In Los Angeles, Alan Chapman is well known as a font of information about classical music. Since 1992, he has been one of the marquee voices of KUSC-FM (91.5), the all-classical-all-the-time public radio station, now hosting a morning show each weekday as well as two weekend shows he also produces, "Modern Times" and "Thornton Center Stage." And he has been a pre-concert lecture maven for even longer.
A Yale-educated music theory scholar who teaches at the Colburn Conservatory, Chapman belies the cliché that those who can't do teach. He does very nicely, thank you, singing cabaret with his soprano wife, Karen Benjamin, and now performing with his musical brood as well. He recently sat down for a chat at his Miracle Mile home, where three of his pets -- two dogs and a cat -- settled in for a snooze.
Any other pets?
This house came with a 23-year-old monkey. There was a squirrel monkey who lived in an enclosure in the backyard, and the guy who sold the house couldn't take him, so he said, "Would you like to take care of Sam?" And so we took care of Sam. He died eight months later. We used to hand feed him in the morning -- worms and green beans.
So who's hot in classical music these days?
Compositionally speaking, Osvaldo Golijov, an Argentine composer. He's going to have a violin concerto premiered by the L.A. Philharmonic next season. He's a guy whose work I've loved ever since I discovered it. His big breakthrough piece was "The Saint Mark Passion," which was one of the pieces commissioned for the big Bach year in 2000. It blew me away. You remember certain things that are unduplicatable. He has written a song cycle for Dawn Upshaw called "Ayre," which is interesting because it visits the point long ago when the Jewish, Christian and Arab traditions all converged, before they diverged, in the 15th century. I also like Jennifer Higdon. She's really distinctive, a lot of great work.
Who's hot among performers?
I'm very fond of eighth blackbird, the collective musical director of the Ojai Festival last summer who were Grammy winners two Grammy Awards ago. They're a chamber group that was formed by students who'd graduated from Oberlin. The instrumentation is unusual -- it's piano, percussion, flute, clarinet, violin and cello.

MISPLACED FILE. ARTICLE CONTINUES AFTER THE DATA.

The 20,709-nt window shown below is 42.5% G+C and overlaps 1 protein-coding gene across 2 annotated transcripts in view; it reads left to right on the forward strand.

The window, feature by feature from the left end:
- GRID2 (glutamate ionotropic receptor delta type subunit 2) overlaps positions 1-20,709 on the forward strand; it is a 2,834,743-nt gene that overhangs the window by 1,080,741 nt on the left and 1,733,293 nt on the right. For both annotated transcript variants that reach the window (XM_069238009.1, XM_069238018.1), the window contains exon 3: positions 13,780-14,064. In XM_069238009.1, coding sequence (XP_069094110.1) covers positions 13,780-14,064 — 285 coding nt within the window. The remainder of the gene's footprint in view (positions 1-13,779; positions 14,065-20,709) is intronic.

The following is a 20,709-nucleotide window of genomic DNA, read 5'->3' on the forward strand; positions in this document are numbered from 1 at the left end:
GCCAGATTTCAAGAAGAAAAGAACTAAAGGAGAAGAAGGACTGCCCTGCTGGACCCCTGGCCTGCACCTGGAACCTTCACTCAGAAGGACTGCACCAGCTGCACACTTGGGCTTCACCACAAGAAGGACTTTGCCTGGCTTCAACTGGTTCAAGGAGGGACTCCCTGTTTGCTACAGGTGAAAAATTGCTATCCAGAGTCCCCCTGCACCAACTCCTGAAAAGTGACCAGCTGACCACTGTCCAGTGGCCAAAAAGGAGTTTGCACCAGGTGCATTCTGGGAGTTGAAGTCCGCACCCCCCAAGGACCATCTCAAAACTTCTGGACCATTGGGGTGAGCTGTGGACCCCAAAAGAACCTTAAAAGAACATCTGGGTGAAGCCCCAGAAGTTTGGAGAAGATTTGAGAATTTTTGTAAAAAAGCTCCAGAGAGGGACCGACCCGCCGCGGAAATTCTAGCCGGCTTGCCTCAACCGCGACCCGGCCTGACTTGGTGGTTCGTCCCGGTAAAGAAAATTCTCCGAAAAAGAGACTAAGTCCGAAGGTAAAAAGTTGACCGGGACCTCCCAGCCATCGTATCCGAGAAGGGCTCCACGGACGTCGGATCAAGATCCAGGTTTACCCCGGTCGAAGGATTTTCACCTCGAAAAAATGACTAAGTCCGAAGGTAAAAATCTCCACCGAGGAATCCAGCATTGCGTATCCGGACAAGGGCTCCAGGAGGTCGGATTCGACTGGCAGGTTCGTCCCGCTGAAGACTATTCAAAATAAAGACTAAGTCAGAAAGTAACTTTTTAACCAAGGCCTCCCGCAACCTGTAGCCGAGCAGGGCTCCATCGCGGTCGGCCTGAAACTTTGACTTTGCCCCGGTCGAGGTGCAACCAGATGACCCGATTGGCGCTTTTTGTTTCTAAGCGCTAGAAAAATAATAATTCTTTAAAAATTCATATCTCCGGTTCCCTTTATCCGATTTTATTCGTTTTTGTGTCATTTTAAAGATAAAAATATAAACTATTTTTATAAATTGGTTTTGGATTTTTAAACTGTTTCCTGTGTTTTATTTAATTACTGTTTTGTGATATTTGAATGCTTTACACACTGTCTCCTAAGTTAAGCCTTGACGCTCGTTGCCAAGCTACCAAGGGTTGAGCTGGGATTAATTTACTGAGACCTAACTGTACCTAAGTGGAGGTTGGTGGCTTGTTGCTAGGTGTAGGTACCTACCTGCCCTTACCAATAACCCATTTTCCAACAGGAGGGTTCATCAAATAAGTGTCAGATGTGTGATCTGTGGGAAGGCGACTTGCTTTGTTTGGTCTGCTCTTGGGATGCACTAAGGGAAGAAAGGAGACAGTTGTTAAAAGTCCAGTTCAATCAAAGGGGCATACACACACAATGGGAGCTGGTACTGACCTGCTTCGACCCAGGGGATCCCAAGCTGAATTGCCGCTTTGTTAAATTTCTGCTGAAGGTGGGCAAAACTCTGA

Also, one of my oldest musical friends in the universe is Sharon Isbin, the guitarist, who just won her second Grammy. She did an album of music of the Americas including a Joan Baez suite, and when Joan Baez heard about it she came on the album and sang a couple of tunes with her.
So whom are you sick of?
Really? Lang Lang. I'm one of the non-Lang Lang lovers. I have to acknowledge that he's gotten a lot of people excited about classical music, but for my money, I would not walk across the street to hear him play. No question he has phenomenal technique, but he makes the music more about himself than about the music.
How many kids do you have?
I have two -- I have a daughter named Molly who's 14 and a son named Jake who's about to turn 16. They're both astonishingly musical.
I was thinking that this looks like . . .
A music room? Yeah. Everybody in the house plays a piano; my wife is a professional singer. And my son plays the vibes -- the vibraphones. That's my bass over there. He also plays electric guitar. We've actually done performances together as a family.
What about other young people who happen not to be related to you? What's going on with classical music? Are they all online?
Working at a classical radio station, we're trying to figure out where people listen. Young people consume music from their iPod and online sources, and I think that every radio station that knows what they're doing is thinking about new media and how you do that outreach.
Ten years ago, podcasts didn't exist, and now part of life at KUSC is podcasts.
How do you think radio in L.A. compares to other parts of the country?
I can only speak about classical radio. KUSC in the most recent ratings turns out to be the No. 1 public radio station in the United States. Over talk and news.
Were you surprised?
I wasn't surprised, because over the last year we'd seen it going in that direction. That means beating the big cultural bastion of San Francisco and also New York, and that's it. It's really a three-way race.
What's your secret?
I think our secret is we play good music and people like it.
First of all, it's 24/7. It isn't sharing time with anything else. You have a staff of people who actually are committed to it. Music is our lives. It's a bunch of musicians, so that makes a difference. Some magic combination happened to come about and seems to work.